François Paulette, a Denesuline Elder and member of the Smith’s Landing Treaty 8 First Nation, leads a Celebrate the Water ceremony in June 2018. Sarah Pruys/Cabin Radio
Elders of the Smith’s Landing First Nation have made a video to demonstrate what they believe are record low water levels in their region.
“I’ve never seen the water level this low before, where the fish couldn’t even go upstream,” said Lawrence Cheezie, of Fort Smith.
In the video, the Cheezie estimates the width of the river behind him has been reduced by 80 feet over his lifetime.
This spring, when Elders realized water levels appeared lower than they’d ever seen, they called their First Nation’s lands coordinator to ask what could be done.
Becky Kostka, who received those calls, said at first she didn’t think there was a lot the First Nation could do.
They couldn’t just call up the Bennett Dam, upstream, and ask for more water to be released, said Kostka – just like they can’t control the cumulative impacts of oil sands upstream, or low snowfall that winter.
Then she realized the First Nation could document the Elders’ views and try to communicate their level of concern.
To do that, the First Nation decided to make a video – in which Cheezie appears alongside and well-known local activists and Elders François Paulette and Jane Dragon.
As an example of the low water level’s impact, Kostka said Smith’s Landing tried to holder a sucker fish culture camp in the spring at the Salt River. However, for the first time, there wasn’t enough water. The fish didn’t make it to their usual spawning site and the camp had to be cancelled.
On the Slave River, said Kostka, there was no ice jam at all. The ice clung to the rocks and sandbars, melting in place. Viewing drone footage, the First Nation realized some of what members thought was ice was actually just exposed rocks.
“The ice is stuck to the mud,” says Dragon in the video. “It’s never been like that. Pretty soon we’ll walk across. All the delta has dried up.
“If they build another dam – I know they’re talking about [Site C] – I think that one will finish us off.”
Dragon has lived in Fort Smith for 70 years. She has never seen the water so low.
“There is a general fear that there is no water,” said Kostka.
“Most people don’t really know what to do. It’s just the way our world is changing. There is a general understanding that we need to get used to it and adapt to the changing environment.”
“How do we adjust to a changing climate, land, and water?” she questioned.
If projects like Site C and the Teck Resources mine on the far side of Wood Buffalo National Park move forward, Kostka said the First Nation needs funding for emergency plans, asset management plans, adaptation strategies, and capacity building, in order to react to potential threats and better monitor the changing environment.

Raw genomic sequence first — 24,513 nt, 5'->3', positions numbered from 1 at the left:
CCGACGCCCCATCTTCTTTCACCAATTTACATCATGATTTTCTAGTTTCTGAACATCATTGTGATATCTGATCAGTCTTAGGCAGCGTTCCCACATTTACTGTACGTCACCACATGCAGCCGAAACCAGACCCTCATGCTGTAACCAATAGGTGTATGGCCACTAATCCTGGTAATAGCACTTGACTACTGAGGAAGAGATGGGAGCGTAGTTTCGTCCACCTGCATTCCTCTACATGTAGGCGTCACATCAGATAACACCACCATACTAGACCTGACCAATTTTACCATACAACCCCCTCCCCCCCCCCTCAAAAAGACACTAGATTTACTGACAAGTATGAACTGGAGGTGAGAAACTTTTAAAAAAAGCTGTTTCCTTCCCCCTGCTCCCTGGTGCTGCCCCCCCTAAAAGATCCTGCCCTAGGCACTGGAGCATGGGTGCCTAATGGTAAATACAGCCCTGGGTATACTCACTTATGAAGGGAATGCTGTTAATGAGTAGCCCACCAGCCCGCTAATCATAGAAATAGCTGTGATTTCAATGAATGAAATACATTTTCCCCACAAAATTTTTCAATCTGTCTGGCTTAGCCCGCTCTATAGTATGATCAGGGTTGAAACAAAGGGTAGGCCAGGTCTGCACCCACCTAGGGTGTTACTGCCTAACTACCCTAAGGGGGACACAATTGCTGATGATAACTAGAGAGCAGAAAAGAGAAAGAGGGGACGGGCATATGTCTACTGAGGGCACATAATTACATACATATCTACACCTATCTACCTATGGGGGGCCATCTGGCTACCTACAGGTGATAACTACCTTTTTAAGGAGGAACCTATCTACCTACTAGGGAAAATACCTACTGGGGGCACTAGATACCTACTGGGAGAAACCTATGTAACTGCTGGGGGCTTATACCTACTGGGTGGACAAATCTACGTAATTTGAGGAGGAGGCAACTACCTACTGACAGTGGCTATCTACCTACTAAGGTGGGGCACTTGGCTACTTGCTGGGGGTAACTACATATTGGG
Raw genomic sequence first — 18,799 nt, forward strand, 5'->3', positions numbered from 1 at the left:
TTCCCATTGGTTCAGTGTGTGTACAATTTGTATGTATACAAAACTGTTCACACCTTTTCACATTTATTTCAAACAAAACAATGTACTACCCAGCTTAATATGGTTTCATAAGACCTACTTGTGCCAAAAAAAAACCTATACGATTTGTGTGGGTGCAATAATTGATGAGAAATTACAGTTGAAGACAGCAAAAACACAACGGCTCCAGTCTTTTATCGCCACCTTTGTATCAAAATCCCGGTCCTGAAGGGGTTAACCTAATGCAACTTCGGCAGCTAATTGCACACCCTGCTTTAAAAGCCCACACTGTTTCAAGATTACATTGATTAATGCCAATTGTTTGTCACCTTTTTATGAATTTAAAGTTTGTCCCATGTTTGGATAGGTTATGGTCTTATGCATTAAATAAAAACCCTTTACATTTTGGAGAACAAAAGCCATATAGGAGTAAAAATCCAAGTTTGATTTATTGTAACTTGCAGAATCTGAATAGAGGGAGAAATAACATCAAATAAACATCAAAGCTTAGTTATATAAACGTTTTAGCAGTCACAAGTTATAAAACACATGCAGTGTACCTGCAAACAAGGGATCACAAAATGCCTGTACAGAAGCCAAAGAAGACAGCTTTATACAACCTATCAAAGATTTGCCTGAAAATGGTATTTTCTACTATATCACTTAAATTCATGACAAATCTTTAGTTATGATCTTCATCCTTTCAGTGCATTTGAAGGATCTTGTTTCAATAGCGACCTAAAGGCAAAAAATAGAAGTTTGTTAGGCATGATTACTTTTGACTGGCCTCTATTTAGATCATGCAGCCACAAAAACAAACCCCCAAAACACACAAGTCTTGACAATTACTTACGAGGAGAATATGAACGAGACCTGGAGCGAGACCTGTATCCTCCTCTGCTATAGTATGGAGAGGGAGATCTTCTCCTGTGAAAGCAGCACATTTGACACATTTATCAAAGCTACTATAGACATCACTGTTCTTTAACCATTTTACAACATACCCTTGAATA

In May, the First Nation’s Elders met for a traditional knowledge policy workshop. The High Level wildfire was a big topic of concern.
“There are all of these fires around us and no water,” said Kostka, summarizing the discussion.
“What is the rest of the summer going to bring? It’s really scary, especially being in a small community with one road out.”
Standing beside the Dog River, François Paulette called the water levels “pitiful.”
Water levels for the Slave River over the past 20 years, as measured at Fort Fitzgerald.
Smith’s Landing plans to produce more videos to provide its members’ concerns a platform – and the First Nation urged the federal government to declare a national emergency on climate change.
Cheezie restated the First Nation’s concern that Smith’s Landing is downstream from industries like dams on the Peace River and the oil sands tailings ponds.
“They use up all of the water before it gets here, and they pollute it also,” he said.
“So what are we going to do if we run out of water? We can’t make water … It’s a shame that money is more important than water.”
At the end of the video, Smith’s Landing reiterated its concern that it has never been consulted nor accommodated, in its view, on projects that have lead to significant changes in its territory.
“We don’t have a chance to say how we are being impacted,” said Kostka.
“We can’t even propose or request accommodation measures because they haven’t consulted us, and that makes adaptation even more difficult.”
Kostka said corporations have argued Smith’s Landing is too far removed from projects to be impacted.
But the Treaty 8 First Nation says this lack of consultation infringes on its Treaty rights – and feels falling water levels represent proof of the cumulative impacts of climate change and development.